I have no problem with brutal criticism directed at supposed “fans” like Harvey Updike, who defaced a historic cultural landmark in Toomer’s Corner by poisoning oak trees. But a little boo and hiss now and again, rather than sheer gratitude for a below-average and uninspiring performance? If that’s going to lead to a lot of whining, then why did you accept the job?

I get wanting to protect the players. At least in theory. The ethics of booing (or worse) 20-year-old kids based on their proficiency at a game are worth discussing. But when the angst is directed at the logo, and not attacks of specific individuals outside of the head coach, tough luck.

So, while Mullen makes some salient points, he’s misguided. One has to wonder if he’d be in a position for a raise to $3 million or $4 million per year without the atmosphere that produces the hire/fire sites he railed against.

Granted, even during halftime interviews when other coaches would nitpick their team’s performance, Mullen just beams this season. Saban’s persona tilts toward the “get off my lawn” stereotype of a grumpy older man, albeit perhaps the most successful, productive and appreciated one since Bear Bryant at Alabama.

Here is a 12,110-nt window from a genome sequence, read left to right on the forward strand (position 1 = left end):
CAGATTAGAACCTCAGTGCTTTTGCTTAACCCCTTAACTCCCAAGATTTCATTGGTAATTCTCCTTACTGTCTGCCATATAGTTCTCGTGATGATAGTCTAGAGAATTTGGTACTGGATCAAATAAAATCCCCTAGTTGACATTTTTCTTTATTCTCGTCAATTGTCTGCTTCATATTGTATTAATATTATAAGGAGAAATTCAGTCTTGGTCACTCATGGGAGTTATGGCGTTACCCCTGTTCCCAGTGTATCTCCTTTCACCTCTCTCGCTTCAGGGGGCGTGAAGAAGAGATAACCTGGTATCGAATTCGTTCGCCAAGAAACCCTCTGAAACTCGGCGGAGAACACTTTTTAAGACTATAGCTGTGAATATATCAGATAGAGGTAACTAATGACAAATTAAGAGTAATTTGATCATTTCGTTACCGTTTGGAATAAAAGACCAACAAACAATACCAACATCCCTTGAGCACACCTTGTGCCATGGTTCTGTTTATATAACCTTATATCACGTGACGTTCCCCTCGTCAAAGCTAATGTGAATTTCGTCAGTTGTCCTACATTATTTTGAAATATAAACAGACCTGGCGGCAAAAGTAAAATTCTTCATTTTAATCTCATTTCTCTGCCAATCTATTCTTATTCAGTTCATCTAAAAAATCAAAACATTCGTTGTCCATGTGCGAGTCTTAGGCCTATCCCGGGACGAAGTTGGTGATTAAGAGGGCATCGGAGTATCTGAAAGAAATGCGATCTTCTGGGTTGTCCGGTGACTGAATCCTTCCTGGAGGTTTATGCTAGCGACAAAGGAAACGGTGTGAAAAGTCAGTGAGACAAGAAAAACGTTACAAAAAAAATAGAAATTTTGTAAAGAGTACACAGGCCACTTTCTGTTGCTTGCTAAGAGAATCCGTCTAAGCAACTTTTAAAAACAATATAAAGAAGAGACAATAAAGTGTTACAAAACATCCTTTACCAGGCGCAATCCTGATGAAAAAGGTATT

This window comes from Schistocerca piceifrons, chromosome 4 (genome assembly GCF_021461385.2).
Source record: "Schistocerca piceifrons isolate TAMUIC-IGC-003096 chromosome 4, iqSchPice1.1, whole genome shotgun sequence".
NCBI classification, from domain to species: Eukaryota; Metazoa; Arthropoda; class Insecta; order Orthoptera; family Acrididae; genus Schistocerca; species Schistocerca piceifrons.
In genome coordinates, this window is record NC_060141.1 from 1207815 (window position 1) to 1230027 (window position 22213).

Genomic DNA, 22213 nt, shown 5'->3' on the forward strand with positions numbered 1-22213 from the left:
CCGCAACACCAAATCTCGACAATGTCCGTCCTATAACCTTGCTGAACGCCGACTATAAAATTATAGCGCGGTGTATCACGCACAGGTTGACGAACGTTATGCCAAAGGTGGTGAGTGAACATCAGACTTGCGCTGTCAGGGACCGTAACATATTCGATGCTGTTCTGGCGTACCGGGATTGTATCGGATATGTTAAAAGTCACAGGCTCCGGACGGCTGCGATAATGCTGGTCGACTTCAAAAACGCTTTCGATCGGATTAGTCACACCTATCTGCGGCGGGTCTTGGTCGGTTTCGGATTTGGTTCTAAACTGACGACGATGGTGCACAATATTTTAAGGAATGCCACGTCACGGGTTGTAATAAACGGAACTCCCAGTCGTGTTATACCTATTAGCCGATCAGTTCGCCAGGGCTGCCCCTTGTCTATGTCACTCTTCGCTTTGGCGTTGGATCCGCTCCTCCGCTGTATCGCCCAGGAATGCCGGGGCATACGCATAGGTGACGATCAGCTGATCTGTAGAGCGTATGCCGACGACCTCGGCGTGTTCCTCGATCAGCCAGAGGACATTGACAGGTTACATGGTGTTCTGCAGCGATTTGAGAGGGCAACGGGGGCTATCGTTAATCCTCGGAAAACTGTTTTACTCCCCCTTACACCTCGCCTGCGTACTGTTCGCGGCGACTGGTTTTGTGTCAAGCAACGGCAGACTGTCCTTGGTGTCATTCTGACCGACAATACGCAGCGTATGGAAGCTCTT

Saban claims he used his rant to motivate his team, and the 59-0 win on Saturday against Texas A&M provided pretty good evidence of that. Yes, expectations at Alabama always are unreasonable, and they will be as long as Saban is the coach. But Saban needs to realize how petty he sounds. As the sports axiom says, worry about your own job, coach. If your team continues to play better, the fans will play nicer.

A coach can be a sourpuss as he wants — not many fans take umbrage with Bill Belichick. It shouldn’t matter. Just as long as they don’t start telling fans how to act and what to say.